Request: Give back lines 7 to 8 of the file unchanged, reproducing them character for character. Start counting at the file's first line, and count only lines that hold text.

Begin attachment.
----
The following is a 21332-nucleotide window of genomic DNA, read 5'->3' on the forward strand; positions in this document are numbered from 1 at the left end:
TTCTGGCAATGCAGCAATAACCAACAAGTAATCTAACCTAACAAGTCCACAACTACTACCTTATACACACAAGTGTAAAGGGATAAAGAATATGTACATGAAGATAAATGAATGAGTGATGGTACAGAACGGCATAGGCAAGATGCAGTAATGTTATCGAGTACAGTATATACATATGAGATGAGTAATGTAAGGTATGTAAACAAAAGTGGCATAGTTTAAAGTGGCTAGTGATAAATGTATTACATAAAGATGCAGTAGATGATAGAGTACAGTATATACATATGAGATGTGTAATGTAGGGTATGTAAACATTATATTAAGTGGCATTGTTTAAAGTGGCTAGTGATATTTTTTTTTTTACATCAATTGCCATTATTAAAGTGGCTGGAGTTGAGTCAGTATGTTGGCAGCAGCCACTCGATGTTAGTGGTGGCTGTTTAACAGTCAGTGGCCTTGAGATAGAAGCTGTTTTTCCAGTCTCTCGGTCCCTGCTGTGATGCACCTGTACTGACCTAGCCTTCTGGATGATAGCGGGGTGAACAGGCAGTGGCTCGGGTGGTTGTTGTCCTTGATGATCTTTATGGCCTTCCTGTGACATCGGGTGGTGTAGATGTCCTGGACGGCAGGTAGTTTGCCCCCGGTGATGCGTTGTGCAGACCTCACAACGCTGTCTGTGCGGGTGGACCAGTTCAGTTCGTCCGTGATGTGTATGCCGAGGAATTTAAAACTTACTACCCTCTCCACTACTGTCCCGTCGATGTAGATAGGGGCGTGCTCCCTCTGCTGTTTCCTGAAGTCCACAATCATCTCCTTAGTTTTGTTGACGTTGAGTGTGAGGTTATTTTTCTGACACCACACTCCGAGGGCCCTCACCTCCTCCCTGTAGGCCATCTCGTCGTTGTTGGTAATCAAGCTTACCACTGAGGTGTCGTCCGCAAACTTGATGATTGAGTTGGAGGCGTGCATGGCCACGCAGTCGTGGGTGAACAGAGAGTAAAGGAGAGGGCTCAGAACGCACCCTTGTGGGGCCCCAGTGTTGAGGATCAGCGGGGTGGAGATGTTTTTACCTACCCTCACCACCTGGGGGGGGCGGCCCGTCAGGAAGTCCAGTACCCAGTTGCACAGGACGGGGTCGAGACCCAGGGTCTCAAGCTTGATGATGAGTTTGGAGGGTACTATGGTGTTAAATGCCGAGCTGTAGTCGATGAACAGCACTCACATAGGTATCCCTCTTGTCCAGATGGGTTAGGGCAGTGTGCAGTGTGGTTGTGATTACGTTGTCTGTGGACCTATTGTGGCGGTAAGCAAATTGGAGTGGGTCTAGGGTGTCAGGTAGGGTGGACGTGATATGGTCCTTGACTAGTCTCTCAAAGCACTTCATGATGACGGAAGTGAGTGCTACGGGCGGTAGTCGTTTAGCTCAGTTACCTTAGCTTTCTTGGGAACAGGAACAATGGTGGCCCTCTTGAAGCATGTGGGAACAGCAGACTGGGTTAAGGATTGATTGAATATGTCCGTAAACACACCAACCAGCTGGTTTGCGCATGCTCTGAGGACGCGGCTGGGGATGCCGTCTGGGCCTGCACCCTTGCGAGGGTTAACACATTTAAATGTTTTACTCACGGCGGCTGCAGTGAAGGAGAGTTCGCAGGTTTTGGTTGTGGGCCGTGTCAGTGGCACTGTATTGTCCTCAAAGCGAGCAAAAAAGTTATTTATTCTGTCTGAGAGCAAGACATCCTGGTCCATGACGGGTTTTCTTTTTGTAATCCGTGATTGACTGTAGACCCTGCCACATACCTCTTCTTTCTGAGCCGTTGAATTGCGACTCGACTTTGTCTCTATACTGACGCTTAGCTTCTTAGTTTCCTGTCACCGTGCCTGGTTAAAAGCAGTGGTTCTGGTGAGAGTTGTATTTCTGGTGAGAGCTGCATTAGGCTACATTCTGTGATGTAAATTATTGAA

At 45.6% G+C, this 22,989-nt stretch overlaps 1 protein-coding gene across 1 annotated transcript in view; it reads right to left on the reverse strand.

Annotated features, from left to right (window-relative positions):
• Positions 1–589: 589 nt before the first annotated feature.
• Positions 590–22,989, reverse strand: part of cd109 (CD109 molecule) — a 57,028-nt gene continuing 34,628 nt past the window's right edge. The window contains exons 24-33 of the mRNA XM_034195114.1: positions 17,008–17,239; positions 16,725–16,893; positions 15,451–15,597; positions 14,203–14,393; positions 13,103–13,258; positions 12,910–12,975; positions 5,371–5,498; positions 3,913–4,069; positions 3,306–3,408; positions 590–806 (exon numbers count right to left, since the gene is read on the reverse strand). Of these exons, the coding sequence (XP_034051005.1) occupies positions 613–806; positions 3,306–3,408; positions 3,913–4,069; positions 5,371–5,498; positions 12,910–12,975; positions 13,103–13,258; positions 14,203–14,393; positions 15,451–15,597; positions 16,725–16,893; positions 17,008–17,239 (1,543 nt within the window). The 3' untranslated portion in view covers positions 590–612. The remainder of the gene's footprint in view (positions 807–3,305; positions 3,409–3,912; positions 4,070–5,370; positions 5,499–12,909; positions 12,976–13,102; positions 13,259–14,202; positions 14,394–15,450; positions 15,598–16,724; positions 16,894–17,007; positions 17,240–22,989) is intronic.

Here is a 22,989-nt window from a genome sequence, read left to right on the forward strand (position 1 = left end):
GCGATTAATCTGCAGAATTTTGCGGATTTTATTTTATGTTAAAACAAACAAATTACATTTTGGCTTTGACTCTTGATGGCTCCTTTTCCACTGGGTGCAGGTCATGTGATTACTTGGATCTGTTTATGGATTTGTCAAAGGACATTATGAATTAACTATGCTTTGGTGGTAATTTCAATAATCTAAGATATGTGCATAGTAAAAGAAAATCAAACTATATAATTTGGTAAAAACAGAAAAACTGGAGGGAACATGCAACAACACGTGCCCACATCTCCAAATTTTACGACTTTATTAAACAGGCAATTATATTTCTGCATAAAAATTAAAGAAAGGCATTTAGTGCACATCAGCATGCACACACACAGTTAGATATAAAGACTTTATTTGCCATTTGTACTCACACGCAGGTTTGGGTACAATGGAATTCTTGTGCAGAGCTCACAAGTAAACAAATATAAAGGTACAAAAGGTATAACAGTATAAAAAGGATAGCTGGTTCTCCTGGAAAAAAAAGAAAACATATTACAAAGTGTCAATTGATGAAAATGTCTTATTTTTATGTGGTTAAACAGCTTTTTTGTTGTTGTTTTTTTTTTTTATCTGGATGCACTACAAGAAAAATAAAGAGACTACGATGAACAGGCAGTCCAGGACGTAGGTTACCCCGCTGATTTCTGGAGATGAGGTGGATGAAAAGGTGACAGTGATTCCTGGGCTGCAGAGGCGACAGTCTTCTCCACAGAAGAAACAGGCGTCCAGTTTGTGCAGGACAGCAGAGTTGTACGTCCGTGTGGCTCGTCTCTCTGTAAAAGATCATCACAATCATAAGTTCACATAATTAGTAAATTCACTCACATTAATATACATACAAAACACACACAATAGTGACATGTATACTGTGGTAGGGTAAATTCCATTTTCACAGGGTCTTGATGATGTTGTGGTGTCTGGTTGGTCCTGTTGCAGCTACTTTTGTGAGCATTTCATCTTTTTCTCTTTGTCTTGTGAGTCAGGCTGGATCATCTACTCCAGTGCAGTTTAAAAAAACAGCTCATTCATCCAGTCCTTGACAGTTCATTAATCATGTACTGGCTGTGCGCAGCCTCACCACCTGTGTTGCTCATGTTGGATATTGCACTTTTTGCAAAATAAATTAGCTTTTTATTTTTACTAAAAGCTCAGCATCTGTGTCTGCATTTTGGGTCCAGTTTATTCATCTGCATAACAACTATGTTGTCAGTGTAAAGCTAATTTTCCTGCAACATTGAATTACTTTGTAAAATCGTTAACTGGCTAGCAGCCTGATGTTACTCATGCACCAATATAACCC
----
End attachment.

Here is a 22,989-nt window from a genome sequence, read left to right on the forward strand (position 1 = left end):
GCGATTAATCTGCAGAATTTTGCGGATTTTATTTTATGTTAAAACAAACAAATTACATTTTGGCTTTGACTCTTGATGGCTCCTTTTCCACTGGGTGCAGGTCATGTGATTACTTGGATCTGTTTATGGATTTGTCAAAGGACATTATGAATTAACTATGCTTTGGTGGTAATTTCAATAATCTAAGATATGTGCATAGTAAAAGAAAATCAAACTATATAATTTGGTAAAAACAGAAAAACTGGAGGGAACATGCAACAACACGTGCCCACATCTCCAAATTTTACGACTTTATTAAACAGGCAATTATATTTCTGCATAAAAATTAAAGAAAGGCATTTAGTGCACATCAGCATGCACACACACAGTTAGATATAAAGACTTTATTTGCCATTTGTACTCACACGCAGGTTTGGGTACAATGGAATTCTTGTGCAGAGCTCACAAGTAAACAAATATAAAGGTACAAAAGGTATAACAGTATAAAAAGGATAGCTGGTTCTCCTGGAAAAAAAAGAAAACATATTACAAAGTGTCAATTGATGAAAATGTCTTATTTTTATGTGGTTAAACAGCTTTTTTGTTGTTGTTTTTTTTTTTTATCTGGATGCACTACAAGAAAAATAAAGAGACTACGATGAACAGGCAGTCCAGGACGTAGGTTACCCCGCTGATTTCTGGAGATGAGGTGGATGAAAAGGTGACAGTGATTCCTGGGCTGCAGAGGCGACAGTCTTCTCCACAGAAGAAACAGGCGTCCAGTTTGTGCAGGACAGCAGAGTTGTACGTCCGTGTGGCTCGTCTCTCTGTAAAAGATCATCACAATCATAAGTTCACATAATTAGTAAATTCACTCACATTAATATACATACAAAACACACACAATAGTGACATGTATACTGTGGTAGGGTAAATTCCATTTTCACAGGGTCTTGATGATGTTGTGGTGTCTGGTTGGTCCTGTTGCAGCTACTTTTGTGAGCATTTCATCTTTTTCTCTTTGTCTTGTGAGTCAGGCTGGATCATCTACTCCAGTGCAGTTTAAAAAAACAGCTCATTCATCCAGTCCTTGACAGTTCATTAATCATGTACTGGCTGTGCGCAGCCTCACCACCTGTGTTGCTCATGTTGGATATTGCACTTTTTGCAAAATAAATTAGCTTTTTATTTTTACTAAAAGCTCAGCATCTGTGTCTGCATTTTGGGTCCAGTTTATTCATCTGCATAACAACTATGTTGTCAGTGTAAAGCTAATTTTCCTGCAACATTGAATTACTTTGTAAAATCGTTAACTGGCTAGCAGCCTGATGTTACTCATGCACCAATATAACCC